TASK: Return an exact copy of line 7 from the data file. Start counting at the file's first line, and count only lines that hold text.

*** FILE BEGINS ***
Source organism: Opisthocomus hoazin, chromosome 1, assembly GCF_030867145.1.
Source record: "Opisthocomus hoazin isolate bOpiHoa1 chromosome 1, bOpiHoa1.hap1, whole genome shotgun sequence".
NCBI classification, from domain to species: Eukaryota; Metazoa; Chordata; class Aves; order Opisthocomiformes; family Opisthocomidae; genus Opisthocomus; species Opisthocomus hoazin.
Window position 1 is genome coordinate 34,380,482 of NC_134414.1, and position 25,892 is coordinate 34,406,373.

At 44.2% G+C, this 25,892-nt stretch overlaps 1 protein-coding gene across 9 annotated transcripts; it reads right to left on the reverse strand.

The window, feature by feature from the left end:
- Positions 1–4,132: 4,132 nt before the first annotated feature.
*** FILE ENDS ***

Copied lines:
- Positions 1–4,132: 4,132 nt before the first annotated feature.